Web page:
Synopsis by Michael Hastings
Author Armistead Maupin's serialized tale of sexual infidelity and identity in 1970s San Francisco becomes a sprawling comic melodrama in this much-acclaimed miniseries. Produced by PBS and Britain's Channel 4, Tales of the City covers in its five hours the interlocking stories of more than a dozen main characters, many of whom reside at 28 Barbary Lane, a quaint multi-apartment house overseen by the open-minded but enigmatic Mrs. Madrigal (Olympia Dukakis). Among her stable of residents are the acerbic, unlucky-in-love Mona Ramsey (Chloe Webb) and her occasional roommate Michael Tolliver (Marcus D'Amico), who's her constant companion -- that is, when he's not shacked up with one of an endless series of short-term boyfriends. Mrs. Madrigal's newest charge is the apple-cheeked Mary Ann Singleton (Laura Linney), a naïve young woman from the Midwest who's come to San Francisco to visit her friend Connie (Parker Posey), but ends up staying, in search of both a career and a husband. It isn't long before she finds the former; unfortunately, along with it comes the unwanted advances of her boss Beauchamp Day (Thomas Gibson), a philandering executive unhappily married to his boss Edgar's daughter, DeDe (Barbara Garrick). Meanwhile, the regal Edgar (Donald Moffat) happens to be conducting an affair of his own with none other than Mrs. Madrigal. Also starring Bill Campbell and Paul Gross, Tales of the City was first aired on Channel 4 in the spring of 1993 and made its PBS premiere in the winter of 1994, when it garnered some of the network's highest ratings ever, amidst vocal protest of the show's risqué content.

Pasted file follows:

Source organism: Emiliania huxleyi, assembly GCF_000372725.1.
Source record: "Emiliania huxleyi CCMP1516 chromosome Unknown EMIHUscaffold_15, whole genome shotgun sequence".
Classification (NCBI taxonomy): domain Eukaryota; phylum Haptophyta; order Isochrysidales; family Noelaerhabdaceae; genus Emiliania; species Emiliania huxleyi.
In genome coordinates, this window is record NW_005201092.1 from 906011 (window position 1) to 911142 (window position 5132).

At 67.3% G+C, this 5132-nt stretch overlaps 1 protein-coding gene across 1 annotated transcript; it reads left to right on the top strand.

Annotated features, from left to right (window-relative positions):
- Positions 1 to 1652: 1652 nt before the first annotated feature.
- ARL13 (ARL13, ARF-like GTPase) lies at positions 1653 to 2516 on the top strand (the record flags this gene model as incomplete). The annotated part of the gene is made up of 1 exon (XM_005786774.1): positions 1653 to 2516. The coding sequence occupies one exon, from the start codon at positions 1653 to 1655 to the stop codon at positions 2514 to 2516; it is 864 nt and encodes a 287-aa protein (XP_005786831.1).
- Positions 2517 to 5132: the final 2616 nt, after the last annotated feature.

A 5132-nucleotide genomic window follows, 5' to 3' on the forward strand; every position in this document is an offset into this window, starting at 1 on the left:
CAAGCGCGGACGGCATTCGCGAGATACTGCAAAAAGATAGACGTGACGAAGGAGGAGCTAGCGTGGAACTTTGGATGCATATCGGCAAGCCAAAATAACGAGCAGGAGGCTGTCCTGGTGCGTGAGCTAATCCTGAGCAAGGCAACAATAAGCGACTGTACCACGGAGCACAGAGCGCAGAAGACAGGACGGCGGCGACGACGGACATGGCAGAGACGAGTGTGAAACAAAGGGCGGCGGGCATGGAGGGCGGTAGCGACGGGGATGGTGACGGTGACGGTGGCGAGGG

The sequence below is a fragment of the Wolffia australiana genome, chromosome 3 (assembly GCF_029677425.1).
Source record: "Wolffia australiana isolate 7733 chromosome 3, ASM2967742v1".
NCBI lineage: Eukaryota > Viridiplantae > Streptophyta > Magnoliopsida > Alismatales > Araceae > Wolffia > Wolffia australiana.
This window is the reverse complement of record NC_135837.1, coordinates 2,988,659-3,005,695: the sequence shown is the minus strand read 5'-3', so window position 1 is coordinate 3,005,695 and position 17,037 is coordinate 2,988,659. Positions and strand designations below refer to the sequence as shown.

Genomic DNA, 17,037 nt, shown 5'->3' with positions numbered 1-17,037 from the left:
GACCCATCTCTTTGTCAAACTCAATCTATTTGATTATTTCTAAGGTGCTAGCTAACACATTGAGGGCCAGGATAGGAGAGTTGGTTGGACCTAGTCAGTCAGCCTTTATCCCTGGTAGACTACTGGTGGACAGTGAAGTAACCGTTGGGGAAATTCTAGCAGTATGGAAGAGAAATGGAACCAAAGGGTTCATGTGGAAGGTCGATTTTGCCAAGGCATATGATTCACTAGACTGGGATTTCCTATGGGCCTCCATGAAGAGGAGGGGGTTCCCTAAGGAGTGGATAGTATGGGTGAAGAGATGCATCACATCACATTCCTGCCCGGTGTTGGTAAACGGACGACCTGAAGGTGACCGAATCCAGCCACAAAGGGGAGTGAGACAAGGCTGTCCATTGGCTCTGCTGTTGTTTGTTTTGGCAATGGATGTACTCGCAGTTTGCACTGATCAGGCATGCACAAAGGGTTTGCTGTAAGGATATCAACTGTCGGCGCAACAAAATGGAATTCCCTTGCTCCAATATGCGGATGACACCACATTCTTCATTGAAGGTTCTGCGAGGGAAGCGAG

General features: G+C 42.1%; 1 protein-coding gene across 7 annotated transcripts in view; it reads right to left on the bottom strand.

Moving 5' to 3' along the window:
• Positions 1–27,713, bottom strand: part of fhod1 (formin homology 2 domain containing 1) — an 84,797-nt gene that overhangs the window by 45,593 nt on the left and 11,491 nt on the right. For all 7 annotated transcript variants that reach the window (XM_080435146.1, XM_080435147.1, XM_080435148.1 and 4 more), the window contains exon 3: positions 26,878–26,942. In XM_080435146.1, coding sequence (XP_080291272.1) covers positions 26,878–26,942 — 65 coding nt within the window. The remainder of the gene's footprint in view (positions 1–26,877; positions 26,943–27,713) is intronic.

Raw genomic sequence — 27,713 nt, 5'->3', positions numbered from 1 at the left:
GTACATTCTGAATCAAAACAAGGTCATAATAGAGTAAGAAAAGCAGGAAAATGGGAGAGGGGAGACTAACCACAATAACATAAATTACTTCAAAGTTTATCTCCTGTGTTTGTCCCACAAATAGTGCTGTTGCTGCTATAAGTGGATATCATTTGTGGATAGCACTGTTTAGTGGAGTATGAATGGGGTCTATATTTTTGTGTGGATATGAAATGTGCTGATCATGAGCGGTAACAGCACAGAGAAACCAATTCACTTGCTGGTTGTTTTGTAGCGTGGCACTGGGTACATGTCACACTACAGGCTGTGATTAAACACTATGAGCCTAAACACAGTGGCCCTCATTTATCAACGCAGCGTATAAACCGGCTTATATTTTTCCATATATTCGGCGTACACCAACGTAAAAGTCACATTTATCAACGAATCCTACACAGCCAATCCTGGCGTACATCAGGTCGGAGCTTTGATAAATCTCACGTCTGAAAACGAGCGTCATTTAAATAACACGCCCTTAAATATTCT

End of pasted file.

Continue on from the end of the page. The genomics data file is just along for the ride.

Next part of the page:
love-triangle, marital-problems, secretary, sexual-attraction, sexual-orientation, sexual-revolution, single, apartment